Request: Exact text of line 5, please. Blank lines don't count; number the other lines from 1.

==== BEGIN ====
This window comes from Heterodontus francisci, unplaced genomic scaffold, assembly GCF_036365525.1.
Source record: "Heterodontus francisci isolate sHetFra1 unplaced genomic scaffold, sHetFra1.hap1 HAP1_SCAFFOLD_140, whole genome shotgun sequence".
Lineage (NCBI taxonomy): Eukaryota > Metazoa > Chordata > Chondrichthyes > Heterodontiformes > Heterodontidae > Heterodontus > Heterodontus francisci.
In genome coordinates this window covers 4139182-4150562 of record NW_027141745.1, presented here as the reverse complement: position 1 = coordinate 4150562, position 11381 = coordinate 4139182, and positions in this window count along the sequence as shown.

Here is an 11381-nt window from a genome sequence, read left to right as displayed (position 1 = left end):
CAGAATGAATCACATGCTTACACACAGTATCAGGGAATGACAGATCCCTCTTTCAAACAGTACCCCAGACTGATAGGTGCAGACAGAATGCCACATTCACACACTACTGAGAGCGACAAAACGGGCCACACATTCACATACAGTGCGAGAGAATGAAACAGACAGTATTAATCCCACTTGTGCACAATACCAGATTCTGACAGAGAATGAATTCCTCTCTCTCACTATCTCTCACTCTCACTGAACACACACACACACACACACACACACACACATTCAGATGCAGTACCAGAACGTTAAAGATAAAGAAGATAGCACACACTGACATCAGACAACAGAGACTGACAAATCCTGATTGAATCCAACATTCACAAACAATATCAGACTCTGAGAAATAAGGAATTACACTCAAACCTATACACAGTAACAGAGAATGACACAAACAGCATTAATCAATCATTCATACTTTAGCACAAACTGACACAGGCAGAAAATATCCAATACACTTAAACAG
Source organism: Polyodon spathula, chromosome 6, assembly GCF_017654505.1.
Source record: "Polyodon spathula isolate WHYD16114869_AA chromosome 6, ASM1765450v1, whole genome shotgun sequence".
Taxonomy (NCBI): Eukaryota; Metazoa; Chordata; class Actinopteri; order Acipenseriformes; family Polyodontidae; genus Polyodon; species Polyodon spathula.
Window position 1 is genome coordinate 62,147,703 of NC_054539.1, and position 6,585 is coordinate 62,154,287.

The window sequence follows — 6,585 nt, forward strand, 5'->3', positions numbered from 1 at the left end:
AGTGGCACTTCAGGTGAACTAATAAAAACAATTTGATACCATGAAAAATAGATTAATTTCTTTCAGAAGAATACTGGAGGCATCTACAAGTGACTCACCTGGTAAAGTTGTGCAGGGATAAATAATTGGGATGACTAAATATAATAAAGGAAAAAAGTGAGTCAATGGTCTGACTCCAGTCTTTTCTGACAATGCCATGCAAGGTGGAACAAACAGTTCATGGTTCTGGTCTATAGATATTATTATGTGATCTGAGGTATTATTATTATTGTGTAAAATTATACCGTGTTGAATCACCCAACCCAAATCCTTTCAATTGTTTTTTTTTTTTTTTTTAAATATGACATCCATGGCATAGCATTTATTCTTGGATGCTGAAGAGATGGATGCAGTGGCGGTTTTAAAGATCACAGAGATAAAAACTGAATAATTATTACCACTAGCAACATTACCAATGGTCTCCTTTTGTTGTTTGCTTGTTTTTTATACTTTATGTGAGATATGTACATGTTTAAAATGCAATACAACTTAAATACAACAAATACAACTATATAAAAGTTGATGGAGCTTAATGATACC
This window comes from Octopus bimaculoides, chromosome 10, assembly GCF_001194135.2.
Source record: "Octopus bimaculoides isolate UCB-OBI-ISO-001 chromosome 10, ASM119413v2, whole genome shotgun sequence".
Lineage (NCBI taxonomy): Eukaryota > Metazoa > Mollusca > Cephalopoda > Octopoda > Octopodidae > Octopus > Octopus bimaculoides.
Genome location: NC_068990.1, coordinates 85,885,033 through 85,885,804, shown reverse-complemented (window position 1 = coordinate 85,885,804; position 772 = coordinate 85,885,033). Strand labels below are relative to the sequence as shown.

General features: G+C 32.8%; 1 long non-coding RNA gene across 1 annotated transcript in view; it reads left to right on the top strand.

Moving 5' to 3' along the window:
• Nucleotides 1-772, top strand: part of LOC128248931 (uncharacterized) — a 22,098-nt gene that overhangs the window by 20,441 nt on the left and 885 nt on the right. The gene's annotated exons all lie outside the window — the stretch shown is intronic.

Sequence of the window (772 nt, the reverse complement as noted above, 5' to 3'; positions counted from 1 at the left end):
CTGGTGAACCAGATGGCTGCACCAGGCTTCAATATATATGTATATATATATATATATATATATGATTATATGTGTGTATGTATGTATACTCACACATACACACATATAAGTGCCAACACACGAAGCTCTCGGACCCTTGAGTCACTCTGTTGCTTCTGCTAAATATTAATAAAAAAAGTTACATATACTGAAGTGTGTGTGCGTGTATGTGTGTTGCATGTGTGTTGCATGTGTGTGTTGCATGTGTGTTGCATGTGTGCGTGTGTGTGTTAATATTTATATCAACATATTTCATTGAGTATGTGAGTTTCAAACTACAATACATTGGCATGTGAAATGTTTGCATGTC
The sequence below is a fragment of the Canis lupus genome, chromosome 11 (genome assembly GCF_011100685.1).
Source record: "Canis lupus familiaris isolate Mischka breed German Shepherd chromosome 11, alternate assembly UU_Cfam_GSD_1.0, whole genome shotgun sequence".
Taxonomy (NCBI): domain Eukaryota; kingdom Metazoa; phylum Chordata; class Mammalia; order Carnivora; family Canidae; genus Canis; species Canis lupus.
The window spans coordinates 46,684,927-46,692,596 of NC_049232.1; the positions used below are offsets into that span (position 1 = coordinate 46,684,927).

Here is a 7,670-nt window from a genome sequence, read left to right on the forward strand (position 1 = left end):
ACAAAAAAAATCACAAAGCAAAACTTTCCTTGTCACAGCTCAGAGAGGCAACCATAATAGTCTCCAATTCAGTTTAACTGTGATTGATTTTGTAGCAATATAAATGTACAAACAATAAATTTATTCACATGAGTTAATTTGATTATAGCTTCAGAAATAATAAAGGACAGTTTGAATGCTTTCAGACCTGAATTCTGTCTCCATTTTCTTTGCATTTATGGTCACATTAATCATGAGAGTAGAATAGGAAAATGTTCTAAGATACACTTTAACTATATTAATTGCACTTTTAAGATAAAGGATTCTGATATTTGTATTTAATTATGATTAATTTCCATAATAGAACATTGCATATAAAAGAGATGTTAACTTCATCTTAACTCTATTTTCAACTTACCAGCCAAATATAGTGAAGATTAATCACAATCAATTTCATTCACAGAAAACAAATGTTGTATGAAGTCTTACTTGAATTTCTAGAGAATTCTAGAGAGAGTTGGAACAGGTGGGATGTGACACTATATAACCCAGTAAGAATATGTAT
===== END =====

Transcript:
Here is an 11381-nt window from a genome sequence, read left to right as displayed (position 1 = left end):